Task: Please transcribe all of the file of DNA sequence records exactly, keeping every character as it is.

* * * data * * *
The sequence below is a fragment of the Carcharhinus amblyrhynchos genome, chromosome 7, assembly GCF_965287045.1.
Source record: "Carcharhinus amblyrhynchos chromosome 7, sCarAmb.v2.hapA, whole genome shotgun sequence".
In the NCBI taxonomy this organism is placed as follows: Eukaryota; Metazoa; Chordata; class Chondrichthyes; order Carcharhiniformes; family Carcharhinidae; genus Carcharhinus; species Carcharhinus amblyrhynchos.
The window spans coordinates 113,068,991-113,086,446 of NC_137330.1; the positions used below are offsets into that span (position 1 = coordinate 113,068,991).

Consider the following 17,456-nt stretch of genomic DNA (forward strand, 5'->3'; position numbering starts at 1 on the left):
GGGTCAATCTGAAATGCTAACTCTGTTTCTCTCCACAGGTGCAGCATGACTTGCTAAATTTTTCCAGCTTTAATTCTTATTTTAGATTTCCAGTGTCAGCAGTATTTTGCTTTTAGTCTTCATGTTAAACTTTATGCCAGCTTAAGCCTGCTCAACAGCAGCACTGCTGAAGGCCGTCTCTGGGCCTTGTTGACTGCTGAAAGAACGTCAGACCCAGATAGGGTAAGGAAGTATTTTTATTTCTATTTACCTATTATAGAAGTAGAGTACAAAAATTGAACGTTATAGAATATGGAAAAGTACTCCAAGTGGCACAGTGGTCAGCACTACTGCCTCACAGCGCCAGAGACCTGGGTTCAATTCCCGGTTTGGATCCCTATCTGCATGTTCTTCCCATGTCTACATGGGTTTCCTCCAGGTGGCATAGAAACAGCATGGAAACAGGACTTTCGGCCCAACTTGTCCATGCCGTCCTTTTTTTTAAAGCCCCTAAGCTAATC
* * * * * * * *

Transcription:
The sequence below is a fragment of the Carcharhinus amblyrhynchos genome, chromosome 7, assembly GCF_965287045.1.
Source record: "Carcharhinus amblyrhynchos chromosome 7, sCarAmb.v2.hapA, whole genome shotgun sequence".
In the NCBI taxonomy this organism is placed as follows: Eukaryota; Metazoa; Chordata; class Chondrichthyes; order Carcharhiniformes; family Carcharhinidae; genus Carcharhinus; species Carcharhinus amblyrhynchos.
The window spans coordinates 113,068,991-113,086,446 of NC_137330.1; the positions used below are offsets into that span (position 1 = coordinate 113,068,991).

Consider the following 17,456-nt stretch of genomic DNA (forward strand, 5'->3'; position numbering starts at 1 on the left):
GGGTCAATCTGAAATGCTAACTCTGTTTCTCTCCACAGGTGCAGCATGACTTGCTAAATTTTTCCAGCTTTAATTCTTATTTTAGATTTCCAGTGTCAGCAGTATTTTGCTTTTAGTCTTCATGTTAAACTTTATGCCAGCTTAAGCCTGCTCAACAGCAGCACTGCTGAAGGCCGTCTCTGGGCCTTGTTGACTGCTGAAAGAACGTCAGACCCAGATAGGGTAAGGAAGTATTTTTATTTCTATTTACCTATTATAGAAGTAGAGTACAAAAATTGAACGTTATAGAATATGGAAAAGTACTCCAAGTGGCACAGTGGTCAGCACTACTGCCTCACAGCGCCAGAGACCTGGGTTCAATTCCCGGTTTGGATCCCTATCTGCATGTTCTTCCCATGTCTACATGGGTTTCCTCCAGGTGGCATAGAAACAGCATGGAAACAGGACTTTCGGCCCAACTTGTCCATGCCGTCCTTTTTTTTAAAGCCCCTAAGCTAATC